Mr. WEISSMAN. It is rather simple. A group of individuals in Dallas, friends of mine, got together and decided to express our feeling about the domestic and foreign policy of the Kennedy administration, and we felt that picketing, anything of the nature of picketing, and so forth, wouldn't go, since the Stevenson incident. We decided that the best way to get our point across would be to run an ad.
Mr. EISENBERG. When was this decision made?
Mr. WEISSMAN. The decision was made approximately a week or so before Kennedy's arrival in Dallas.
Mr. EISENBERG. That would be approximately November 15, 1963?
Mr. WEISSMAN. Approximately; a few days more, a few days less, in there.
Mr. EISENBERG. Who were the individuals who participated in this decision?
Mr. WEISSMAN. Larry Schmidt, Bit Barley, myself, and one or two other individuals who I would rather not mention.
Mr. EISENBERG. Can you state the reasons why you don't want to mention these individuals, Mr. Weissman?
Mr. WEISSMAN. Yes. As a matter of fact, it is not that I doubt your sincerity, personally, it is just that I doubt that--or it is my feeling that there are several members of the Commission that might use, if I implicate any individuals or organizations other than the ones I have mentioned, that this may be used as a political weapon later this year and the coming years, and I feel that what with very comprehensive FBI reports and the report I have given to the FBI myself, and the Secret Service, that any loose parts that are left out right now can be pieced together if you desire to do it, from their reports, very simply and very easily.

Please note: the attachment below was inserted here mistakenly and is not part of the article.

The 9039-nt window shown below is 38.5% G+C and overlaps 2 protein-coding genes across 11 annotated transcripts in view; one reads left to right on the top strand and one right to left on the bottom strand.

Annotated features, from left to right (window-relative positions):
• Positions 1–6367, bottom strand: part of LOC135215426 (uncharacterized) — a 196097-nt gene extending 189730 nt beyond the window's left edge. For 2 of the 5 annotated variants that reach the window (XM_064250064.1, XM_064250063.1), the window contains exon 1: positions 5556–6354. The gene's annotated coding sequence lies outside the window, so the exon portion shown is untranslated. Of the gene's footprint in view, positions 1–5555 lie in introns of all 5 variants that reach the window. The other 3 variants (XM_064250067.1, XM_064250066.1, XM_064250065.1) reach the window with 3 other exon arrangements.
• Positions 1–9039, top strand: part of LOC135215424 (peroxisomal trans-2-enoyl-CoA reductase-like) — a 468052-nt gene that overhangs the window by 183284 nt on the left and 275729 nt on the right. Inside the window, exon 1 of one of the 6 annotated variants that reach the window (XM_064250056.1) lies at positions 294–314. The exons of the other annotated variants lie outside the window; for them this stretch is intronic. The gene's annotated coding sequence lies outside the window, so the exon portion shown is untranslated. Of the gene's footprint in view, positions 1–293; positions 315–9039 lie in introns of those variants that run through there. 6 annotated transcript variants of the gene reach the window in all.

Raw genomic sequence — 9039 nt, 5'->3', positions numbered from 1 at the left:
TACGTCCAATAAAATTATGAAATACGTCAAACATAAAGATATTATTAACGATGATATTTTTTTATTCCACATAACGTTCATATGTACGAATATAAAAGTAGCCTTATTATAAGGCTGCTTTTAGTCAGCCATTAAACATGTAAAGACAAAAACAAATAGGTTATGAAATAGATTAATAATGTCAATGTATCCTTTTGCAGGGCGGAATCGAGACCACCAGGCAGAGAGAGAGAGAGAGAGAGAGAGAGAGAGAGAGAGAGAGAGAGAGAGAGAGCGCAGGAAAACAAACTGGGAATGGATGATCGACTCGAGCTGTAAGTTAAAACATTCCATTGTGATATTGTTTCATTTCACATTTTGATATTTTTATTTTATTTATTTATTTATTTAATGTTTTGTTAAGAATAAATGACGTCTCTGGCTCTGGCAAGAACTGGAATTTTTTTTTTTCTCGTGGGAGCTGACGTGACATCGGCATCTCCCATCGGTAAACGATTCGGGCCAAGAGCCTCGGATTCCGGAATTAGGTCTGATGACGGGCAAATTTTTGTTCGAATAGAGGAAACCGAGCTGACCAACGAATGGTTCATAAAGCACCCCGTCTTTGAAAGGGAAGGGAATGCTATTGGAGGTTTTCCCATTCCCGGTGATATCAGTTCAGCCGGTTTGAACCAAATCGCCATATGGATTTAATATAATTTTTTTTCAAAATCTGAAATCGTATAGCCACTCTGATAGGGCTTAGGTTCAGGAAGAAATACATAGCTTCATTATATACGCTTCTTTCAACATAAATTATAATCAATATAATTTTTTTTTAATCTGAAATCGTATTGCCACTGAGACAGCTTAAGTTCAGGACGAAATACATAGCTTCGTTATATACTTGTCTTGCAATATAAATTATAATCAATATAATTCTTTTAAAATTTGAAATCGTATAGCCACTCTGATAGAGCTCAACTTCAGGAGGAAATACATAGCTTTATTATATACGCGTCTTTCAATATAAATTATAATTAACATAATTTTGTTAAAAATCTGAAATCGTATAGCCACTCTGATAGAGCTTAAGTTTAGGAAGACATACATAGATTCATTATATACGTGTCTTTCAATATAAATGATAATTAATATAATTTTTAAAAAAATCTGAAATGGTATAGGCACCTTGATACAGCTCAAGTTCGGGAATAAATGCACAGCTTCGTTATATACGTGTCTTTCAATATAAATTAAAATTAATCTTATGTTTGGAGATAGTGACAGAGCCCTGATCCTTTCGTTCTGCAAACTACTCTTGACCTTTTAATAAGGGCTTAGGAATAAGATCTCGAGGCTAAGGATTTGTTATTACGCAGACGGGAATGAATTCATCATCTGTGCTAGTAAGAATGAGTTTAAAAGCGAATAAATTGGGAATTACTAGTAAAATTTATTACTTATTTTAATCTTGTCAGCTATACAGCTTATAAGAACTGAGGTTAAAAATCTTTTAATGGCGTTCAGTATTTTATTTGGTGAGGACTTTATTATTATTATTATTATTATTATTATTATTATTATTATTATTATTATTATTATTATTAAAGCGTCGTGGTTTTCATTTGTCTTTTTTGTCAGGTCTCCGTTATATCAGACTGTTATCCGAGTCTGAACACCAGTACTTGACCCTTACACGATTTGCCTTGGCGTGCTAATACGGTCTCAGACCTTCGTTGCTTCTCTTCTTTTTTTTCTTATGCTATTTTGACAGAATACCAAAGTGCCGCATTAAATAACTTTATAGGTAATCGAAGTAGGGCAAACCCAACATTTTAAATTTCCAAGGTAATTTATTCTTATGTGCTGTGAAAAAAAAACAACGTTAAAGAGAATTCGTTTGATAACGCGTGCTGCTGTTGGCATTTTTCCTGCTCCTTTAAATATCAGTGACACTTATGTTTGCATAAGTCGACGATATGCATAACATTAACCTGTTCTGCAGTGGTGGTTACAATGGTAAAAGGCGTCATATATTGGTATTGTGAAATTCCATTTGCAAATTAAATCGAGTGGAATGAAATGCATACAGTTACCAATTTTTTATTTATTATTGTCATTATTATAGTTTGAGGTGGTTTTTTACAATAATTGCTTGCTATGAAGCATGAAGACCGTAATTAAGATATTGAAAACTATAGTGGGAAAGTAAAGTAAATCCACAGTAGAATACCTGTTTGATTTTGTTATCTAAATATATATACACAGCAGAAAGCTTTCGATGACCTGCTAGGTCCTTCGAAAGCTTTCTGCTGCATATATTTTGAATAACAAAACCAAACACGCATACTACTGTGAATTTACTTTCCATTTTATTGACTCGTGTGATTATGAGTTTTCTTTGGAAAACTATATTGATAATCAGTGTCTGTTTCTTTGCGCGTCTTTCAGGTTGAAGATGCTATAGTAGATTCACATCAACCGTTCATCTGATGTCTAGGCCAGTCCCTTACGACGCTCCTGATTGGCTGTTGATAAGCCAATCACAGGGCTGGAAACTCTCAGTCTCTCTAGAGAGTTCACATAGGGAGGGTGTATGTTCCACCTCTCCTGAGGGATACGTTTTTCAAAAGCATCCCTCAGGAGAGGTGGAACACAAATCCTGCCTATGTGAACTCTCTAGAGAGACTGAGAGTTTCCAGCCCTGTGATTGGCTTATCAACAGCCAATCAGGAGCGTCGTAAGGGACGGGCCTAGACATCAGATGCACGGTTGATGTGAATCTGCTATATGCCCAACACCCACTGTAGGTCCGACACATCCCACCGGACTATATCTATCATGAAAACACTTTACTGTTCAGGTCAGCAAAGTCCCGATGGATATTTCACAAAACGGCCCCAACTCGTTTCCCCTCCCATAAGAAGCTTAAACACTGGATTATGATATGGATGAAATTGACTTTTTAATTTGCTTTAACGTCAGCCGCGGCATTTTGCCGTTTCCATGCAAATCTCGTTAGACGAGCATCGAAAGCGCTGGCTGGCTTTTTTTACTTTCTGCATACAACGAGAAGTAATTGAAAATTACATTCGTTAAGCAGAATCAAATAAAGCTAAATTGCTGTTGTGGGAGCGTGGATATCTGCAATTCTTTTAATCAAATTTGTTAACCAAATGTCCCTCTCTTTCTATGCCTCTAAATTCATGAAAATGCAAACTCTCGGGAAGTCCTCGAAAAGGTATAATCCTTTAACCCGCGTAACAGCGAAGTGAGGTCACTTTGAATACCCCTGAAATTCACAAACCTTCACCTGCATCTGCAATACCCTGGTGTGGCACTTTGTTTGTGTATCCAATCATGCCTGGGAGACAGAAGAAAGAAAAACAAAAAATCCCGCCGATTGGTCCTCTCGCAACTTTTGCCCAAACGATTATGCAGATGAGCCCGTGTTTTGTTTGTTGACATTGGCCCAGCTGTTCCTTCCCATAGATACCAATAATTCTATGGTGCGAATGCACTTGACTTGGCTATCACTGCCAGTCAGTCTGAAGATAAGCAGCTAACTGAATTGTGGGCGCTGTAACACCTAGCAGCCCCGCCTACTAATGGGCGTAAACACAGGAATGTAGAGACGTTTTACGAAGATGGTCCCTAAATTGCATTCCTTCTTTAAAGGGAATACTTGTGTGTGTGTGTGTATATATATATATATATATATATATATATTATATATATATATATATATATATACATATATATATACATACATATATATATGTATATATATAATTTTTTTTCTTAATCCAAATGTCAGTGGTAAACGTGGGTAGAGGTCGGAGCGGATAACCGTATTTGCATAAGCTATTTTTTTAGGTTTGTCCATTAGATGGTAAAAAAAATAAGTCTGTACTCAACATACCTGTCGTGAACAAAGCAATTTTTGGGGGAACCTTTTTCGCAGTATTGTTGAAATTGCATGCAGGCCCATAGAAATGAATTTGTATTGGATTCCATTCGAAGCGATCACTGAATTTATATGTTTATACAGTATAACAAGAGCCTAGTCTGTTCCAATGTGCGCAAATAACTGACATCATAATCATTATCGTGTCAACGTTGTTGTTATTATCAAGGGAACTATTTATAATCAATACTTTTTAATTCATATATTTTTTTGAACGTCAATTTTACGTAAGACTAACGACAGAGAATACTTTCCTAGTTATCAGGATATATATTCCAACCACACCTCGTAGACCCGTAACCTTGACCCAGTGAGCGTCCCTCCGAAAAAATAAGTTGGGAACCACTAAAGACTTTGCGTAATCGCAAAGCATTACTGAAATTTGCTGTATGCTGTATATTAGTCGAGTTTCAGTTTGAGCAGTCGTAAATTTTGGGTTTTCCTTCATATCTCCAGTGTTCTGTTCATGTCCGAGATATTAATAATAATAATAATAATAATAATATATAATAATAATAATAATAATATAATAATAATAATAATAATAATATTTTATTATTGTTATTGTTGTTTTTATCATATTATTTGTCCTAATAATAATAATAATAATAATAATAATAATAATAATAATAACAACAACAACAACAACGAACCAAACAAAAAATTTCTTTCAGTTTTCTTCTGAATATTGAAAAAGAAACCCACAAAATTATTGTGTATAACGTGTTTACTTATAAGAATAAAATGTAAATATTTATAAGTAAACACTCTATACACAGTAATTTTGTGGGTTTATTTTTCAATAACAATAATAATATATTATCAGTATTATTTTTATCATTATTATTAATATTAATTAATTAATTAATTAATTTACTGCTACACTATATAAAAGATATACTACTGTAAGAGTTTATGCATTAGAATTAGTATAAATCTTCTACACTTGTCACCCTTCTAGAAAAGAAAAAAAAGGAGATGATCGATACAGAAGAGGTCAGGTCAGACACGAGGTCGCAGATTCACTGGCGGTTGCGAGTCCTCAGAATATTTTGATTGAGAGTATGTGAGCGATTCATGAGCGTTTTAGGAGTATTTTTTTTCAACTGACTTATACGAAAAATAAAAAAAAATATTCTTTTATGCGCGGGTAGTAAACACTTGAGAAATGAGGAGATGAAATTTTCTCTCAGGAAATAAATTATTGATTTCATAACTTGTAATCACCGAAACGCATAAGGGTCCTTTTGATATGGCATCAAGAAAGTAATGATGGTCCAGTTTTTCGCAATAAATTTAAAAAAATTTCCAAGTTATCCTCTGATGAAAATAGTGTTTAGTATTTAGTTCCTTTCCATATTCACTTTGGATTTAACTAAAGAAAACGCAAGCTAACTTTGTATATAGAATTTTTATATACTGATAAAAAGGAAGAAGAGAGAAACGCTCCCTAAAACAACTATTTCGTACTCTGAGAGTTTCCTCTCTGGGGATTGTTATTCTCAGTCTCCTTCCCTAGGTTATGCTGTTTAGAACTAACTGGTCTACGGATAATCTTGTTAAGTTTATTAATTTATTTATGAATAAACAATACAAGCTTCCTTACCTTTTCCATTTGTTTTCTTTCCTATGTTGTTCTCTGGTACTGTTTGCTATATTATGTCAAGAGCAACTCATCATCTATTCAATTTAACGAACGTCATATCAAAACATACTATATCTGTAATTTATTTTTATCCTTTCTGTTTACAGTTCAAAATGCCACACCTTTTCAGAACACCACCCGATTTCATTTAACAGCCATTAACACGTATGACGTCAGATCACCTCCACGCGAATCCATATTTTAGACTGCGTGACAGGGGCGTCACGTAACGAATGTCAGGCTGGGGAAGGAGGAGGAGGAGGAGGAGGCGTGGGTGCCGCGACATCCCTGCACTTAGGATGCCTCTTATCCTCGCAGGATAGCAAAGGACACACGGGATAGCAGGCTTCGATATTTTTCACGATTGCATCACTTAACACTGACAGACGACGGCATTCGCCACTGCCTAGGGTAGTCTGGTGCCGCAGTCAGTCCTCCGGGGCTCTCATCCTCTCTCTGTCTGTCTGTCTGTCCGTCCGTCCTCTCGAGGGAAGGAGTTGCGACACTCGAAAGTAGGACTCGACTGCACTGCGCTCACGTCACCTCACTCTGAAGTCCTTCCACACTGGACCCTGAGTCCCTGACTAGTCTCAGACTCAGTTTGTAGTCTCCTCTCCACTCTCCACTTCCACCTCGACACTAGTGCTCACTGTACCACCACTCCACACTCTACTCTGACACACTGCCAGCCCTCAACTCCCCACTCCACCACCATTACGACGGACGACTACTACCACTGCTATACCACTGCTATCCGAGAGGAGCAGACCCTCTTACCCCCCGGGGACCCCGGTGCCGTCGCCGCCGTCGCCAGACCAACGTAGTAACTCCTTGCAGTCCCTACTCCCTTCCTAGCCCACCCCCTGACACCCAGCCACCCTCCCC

The reason I don't have the confidence I should have, not in the Commission itself, but in some of the counsel to the Commission, for example, Norman Redlich, if even 5 percent of what-I hear about the individual is true, I don't want to have this man in a position to hurt anybody who has been or is an associate of mine.
Mr. EISENBERG. Well, Mr. Weissman, the subject of this deposition, of course, is the advertisement, and it is crucial to that question who composed the ad and who was instrumental in its placement in the newspaper. Now, you are not represented by counsel, and I don't want to press you to answer a question in the absence of representation by counsel. However, since this is the very subject with which the deposition is concerned, I think that if you don't want to answer that question we should stand adjourned until you can obtain counsel, and I will attempt to get a court-appointed counsel for you, if you can't get counsel yourself. If you wish, and we can hold a recess while you think it over.
Mr. WEISSMAN. Call a recess for a few minutes.
Mr. WEISSMAN. What is your opinion here now? Let me put it to you that way.